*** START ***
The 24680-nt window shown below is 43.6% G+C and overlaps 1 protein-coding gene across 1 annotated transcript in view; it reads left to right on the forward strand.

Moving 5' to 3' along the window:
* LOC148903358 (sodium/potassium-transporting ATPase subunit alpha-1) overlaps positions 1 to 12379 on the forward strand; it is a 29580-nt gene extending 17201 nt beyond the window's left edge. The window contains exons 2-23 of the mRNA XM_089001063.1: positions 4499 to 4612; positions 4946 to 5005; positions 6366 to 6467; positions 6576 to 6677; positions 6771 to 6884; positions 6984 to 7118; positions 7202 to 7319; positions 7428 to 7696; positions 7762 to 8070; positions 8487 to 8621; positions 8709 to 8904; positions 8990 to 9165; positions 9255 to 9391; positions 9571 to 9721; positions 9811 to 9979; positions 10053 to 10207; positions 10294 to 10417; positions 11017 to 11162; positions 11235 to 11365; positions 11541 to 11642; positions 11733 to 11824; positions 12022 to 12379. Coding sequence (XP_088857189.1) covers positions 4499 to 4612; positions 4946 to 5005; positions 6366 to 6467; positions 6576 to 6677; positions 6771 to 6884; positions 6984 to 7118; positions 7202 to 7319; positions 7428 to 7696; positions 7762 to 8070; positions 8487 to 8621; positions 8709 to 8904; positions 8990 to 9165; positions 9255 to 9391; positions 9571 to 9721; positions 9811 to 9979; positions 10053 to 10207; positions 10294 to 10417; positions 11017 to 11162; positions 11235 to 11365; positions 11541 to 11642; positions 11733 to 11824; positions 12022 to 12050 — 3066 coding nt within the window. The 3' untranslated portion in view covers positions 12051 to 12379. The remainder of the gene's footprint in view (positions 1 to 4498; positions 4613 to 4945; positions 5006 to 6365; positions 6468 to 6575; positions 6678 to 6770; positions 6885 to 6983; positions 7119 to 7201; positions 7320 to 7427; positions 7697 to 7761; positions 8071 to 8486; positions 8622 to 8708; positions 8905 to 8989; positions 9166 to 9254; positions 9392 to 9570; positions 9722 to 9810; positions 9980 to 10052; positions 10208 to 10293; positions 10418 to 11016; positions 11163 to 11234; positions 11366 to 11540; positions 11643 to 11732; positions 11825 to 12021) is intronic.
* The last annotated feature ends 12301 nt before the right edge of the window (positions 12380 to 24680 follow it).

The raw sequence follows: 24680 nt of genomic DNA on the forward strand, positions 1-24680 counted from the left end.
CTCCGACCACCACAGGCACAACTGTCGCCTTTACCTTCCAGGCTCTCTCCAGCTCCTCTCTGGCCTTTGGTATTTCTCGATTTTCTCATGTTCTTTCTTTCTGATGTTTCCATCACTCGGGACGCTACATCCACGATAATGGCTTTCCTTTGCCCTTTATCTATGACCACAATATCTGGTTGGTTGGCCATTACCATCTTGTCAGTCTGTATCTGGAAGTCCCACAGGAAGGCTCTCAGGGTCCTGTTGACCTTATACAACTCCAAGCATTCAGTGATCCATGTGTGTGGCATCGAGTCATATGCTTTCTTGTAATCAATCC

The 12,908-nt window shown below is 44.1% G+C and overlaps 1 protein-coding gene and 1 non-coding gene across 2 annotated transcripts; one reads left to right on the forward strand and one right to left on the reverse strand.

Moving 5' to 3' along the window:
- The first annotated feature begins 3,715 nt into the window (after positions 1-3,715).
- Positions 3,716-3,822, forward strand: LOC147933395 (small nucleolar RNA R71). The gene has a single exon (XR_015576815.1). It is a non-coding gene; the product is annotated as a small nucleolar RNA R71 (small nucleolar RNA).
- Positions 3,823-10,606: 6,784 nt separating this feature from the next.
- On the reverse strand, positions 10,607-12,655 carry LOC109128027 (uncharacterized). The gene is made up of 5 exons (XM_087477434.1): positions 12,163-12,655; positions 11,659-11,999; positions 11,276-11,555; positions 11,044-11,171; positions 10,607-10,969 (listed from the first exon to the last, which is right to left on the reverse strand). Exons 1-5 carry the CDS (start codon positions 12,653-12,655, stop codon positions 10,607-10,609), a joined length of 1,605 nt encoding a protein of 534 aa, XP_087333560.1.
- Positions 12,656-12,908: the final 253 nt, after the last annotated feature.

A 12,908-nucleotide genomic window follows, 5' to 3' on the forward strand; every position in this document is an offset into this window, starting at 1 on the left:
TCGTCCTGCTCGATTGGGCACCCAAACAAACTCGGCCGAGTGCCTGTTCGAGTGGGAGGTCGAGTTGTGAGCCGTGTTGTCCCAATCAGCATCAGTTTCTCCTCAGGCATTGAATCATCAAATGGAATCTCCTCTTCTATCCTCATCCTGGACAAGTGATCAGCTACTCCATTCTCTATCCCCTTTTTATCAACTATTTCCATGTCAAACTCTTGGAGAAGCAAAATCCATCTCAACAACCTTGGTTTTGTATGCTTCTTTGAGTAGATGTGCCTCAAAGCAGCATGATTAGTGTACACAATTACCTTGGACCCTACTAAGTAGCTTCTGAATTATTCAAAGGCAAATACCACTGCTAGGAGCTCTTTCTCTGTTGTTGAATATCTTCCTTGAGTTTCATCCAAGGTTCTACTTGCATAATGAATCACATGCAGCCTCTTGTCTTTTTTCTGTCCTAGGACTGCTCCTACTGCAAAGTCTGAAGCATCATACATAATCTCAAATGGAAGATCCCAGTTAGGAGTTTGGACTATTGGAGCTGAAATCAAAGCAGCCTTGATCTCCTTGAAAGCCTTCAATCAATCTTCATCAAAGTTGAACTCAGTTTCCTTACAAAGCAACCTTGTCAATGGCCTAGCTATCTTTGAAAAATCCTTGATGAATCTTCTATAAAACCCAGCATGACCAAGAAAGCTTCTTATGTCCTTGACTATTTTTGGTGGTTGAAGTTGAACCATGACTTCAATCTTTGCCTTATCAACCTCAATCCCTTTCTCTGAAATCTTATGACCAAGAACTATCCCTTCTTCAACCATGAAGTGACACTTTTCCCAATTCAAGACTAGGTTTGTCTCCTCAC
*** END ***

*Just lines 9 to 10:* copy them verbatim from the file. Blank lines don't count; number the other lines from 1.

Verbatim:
- The first annotated feature begins 3,715 nt into the window (after positions 1-3,715).
- Positions 3,716-3,822, forward strand: LOC147933395 (small nucleolar RNA R71). The gene has a single exon (XR_015576815.1). It is a non-coding gene; the product is annotated as a small nucleolar RNA R71 (small nucleolar RNA).